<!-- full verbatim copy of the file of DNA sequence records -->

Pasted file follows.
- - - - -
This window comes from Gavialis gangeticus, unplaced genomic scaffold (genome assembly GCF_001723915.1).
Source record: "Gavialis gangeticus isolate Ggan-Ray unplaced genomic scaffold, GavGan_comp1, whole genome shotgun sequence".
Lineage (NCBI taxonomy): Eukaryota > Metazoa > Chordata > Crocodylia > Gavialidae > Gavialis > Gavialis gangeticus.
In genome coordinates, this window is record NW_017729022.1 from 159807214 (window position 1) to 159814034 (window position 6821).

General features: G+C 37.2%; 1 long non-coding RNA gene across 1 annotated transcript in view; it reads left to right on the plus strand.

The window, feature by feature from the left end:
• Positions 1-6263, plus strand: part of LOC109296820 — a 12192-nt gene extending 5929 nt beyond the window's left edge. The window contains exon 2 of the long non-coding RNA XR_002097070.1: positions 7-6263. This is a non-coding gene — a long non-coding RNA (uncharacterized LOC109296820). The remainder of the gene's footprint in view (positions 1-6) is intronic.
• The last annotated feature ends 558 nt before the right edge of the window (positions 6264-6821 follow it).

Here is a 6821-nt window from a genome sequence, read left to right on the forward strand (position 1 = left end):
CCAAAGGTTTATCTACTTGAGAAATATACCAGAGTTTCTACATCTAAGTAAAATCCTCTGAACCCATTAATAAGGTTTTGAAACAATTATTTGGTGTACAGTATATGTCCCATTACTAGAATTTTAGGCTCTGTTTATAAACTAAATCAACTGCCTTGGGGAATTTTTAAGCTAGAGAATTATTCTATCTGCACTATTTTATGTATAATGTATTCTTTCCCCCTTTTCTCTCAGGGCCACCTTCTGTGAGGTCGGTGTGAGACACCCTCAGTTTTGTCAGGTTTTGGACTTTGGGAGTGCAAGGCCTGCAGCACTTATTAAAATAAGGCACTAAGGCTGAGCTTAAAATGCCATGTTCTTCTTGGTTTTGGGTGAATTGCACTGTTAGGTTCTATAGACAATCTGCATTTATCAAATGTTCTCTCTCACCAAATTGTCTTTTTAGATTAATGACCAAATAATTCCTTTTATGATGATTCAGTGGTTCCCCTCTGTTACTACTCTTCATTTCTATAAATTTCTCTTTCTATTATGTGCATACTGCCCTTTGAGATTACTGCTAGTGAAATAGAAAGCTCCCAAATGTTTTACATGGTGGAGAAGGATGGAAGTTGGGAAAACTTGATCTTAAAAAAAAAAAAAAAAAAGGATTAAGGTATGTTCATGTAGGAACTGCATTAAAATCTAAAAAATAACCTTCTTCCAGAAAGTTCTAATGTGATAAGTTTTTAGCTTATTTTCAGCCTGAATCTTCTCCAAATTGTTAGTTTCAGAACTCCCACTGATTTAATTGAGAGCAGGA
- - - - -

This window comes from Gavialis gangeticus, unplaced genomic scaffold (genome assembly GCF_001723915.1).
Source record: "Gavialis gangeticus isolate Ggan-Ray unplaced genomic scaffold, GavGan_comp1, whole genome shotgun sequence".
Lineage (NCBI taxonomy): Eukaryota > Metazoa > Chordata > Crocodylia > Gavialidae > Gavialis > Gavialis gangeticus.
In genome coordinates, this window is record NW_017729022.1 from 159807214 (window position 1) to 159814034 (window position 6821).

General features: G+C 37.2%; 1 long non-coding RNA gene across 1 annotated transcript in view; it reads left to right on the plus strand.

The window, feature by feature from the left end:
• Positions 1-6263, plus strand: part of LOC109296820 — a 12192-nt gene extending 5929 nt beyond the window's left edge. The window contains exon 2 of the long non-coding RNA XR_002097070.1: positions 7-6263. This is a non-coding gene — a long non-coding RNA (uncharacterized LOC109296820). The remainder of the gene's footprint in view (positions 1-6) is intronic.
• The last annotated feature ends 558 nt before the right edge of the window (positions 6264-6821 follow it).

Here is a 6821-nt window from a genome sequence, read left to right on the forward strand (position 1 = left end):
CCAAAGGTTTATCTACTTGAGAAATATACCAGAGTTTCTACATCTAAGTAAAATCCTCTGAACCCATTAATAAGGTTTTGAAACAATTATTTGGTGTACAGTATATGTCCCATTACTAGAATTTTAGGCTCTGTTTATAAACTAAATCAACTGCCTTGGGGAATTTTTAAGCTAGAGAATTATTCTATCTGCACTATTTTATGTATAATGTATTCTTTCCCCCTTTTCTCTCAGGGCCACCTTCTGTGAGGTCGGTGTGAGACACCCTCAGTTTTGTCAGGTTTTGGACTTTGGGAGTGCAAGGCCTGCAGCACTTATTAAAATAAGGCACTAAGGCTGAGCTTAAAATGCCATGTTCTTCTTGGTTTTGGGTGAATTGCACTGTTAGGTTCTATAGACAATCTGCATTTATCAAATGTTCTCTCTCACCAAATTGTCTTTTTAGATTAATGACCAAATAATTCCTTTTATGATGATTCAGTGGTTCCCCTCTGTTACTACTCTTCATTTCTATAAATTTCTCTTTCTATTATGTGCATACTGCCCTTTGAGATTACTGCTAGTGAAATAGAAAGCTCCCAAATGTTTTACATGGTGGAGAAGGATGGAAGTTGGGAAAACTTGATCTTAAAAAAAAAAAAAAAAAAGGATTAAGGTATGTTCATGTAGGAACTGCATTAAAATCTAAAAAATAACCTTCTTCCAGAAAGTTCTAATGTGATAAGTTTTTAGCTTATTTTCAGCCTGAATCTTCTCCAAATTGTTAGTTTCAGAACTCCCACTGATTTAATTGAGAGCAGGA